transitioned to the business side.

“A couple of business people spoke about their
entrepreneurial horticultural activities,” Giacomelli said. “This presentation
transitioned the discussion to the third day where we conducted an investor and
business forum.”
Prior to the start of the business forum attendees took a
2-hour tour of the university’s production and research facilities including a small,
commercial-sized tomato greenhouse, a supplemental lighting research facility
and a small grow box for greens from Japan.
“The growers and investors had an opportunity to see what
growing was like in a traditional greenhouse using the sun as the light source
as well as growing inside using only electrical lamps,” Giacomelli said.
The business forum included a panel of five participants
including a produce distributor, two entrepreneurs who started their own indoor
food production companies, a regional buyer for a national grocery store chain
and a philanthropist investor.
Members of a business forum panel who spoke to Short Course
attendees included a produce distributor, two entrepreneurs who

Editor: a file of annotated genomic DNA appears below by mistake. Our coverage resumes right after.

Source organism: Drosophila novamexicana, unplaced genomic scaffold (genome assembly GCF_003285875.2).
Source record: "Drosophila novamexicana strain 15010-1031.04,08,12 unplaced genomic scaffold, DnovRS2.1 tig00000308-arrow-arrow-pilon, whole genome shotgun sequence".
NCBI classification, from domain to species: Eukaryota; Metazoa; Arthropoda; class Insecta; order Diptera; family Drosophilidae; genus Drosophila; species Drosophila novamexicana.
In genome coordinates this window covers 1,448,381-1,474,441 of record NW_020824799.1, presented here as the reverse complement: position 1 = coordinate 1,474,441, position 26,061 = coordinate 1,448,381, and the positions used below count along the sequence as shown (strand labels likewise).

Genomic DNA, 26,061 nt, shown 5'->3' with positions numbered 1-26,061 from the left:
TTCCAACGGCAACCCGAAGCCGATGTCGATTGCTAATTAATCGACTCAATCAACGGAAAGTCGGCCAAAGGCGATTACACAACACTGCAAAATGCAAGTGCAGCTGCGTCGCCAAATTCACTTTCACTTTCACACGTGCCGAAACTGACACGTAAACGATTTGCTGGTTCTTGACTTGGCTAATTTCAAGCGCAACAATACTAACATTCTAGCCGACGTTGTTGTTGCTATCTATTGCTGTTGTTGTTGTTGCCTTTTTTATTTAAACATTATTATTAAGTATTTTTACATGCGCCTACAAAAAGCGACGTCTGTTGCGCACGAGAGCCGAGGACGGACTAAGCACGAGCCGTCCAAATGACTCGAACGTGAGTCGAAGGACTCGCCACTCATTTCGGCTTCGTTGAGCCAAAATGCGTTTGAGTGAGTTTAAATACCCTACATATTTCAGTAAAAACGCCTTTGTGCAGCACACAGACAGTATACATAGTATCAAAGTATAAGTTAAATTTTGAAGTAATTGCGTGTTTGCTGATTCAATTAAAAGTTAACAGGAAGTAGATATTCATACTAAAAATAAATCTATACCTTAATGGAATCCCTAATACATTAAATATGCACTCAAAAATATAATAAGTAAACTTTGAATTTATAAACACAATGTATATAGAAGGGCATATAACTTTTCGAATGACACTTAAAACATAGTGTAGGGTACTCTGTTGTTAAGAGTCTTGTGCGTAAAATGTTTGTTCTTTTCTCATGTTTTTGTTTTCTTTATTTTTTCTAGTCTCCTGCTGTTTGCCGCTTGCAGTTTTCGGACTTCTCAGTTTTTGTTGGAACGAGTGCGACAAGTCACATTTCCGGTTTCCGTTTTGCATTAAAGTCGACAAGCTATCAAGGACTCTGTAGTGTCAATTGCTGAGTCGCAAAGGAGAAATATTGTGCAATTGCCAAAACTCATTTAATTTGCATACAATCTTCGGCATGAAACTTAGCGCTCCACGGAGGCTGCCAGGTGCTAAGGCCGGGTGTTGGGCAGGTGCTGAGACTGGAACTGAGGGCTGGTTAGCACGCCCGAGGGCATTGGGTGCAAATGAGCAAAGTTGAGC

started their own indoor food production companies, a regional
buyer for a national grocery store chain and a philanthropist investor.

“By bringing the two groups together we tried to give
those growers and would-be-growers who are considering starting a horticultural
business a chance to hear from those people who could provide them with a
reality check,” Giacomelli said.

For more: Gene
Giacomelli, University of Arizona, Ag & Biosystems Engineering Department,
Controlled Environment Agriculture Center; (520) 626-9566;
giacomel@ag.arizona.edu; http://ag.arizona.edu/ceac.

David Kuack is a freelance technical writer in Fort
Worth, Texas; dkuack@gmail.com.

Visit our corporate website at http://www.hortamericas.com

Posted on

Growing through the California drought